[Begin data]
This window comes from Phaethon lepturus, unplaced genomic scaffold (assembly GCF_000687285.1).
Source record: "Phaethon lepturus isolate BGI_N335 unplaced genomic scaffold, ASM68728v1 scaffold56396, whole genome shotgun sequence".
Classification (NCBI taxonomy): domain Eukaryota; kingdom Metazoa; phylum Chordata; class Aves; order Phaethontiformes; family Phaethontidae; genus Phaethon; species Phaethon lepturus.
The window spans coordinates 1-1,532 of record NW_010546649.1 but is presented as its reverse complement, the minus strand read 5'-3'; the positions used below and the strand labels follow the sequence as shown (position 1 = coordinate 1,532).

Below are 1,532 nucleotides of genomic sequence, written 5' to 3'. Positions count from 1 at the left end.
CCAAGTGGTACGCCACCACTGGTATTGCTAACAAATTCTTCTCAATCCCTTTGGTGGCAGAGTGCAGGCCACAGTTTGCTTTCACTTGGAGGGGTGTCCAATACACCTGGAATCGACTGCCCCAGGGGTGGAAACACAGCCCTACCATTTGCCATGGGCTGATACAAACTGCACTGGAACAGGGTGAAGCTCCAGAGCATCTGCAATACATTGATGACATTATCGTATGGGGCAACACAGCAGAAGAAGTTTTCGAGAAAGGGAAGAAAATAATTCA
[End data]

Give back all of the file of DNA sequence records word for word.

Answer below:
This window comes from Phaethon lepturus, unplaced genomic scaffold (assembly GCF_000687285.1).
Source record: "Phaethon lepturus isolate BGI_N335 unplaced genomic scaffold, ASM68728v1 scaffold56396, whole genome shotgun sequence".
Classification (NCBI taxonomy): domain Eukaryota; kingdom Metazoa; phylum Chordata; class Aves; order Phaethontiformes; family Phaethontidae; genus Phaethon; species Phaethon lepturus.
The window spans coordinates 1-1,532 of record NW_010546649.1 but is presented as its reverse complement, the minus strand read 5'-3'; the positions used below and the strand labels follow the sequence as shown (position 1 = coordinate 1,532).

Below are 1,532 nucleotides of genomic sequence, written 5' to 3'. Positions count from 1 at the left end.
CCAAGTGGTACGCCACCACTGGTATTGCTAACAAATTCTTCTCAATCCCTTTGGTGGCAGAGTGCAGGCCACAGTTTGCTTTCACTTGGAGGGGTGTCCAATACACCTGGAATCGACTGCCCCAGGGGTGGAAACACAGCCCTACCATTTGCCATGGGCTGATACAAACTGCACTGGAACAGGGTGAAGCTCCAGAGCATCTGCAATACATTGATGACATTATCGTATGGGGCAACACAGCAGAAGAAGTTTTCGAGAAAGGGAAGAAAATAATTCA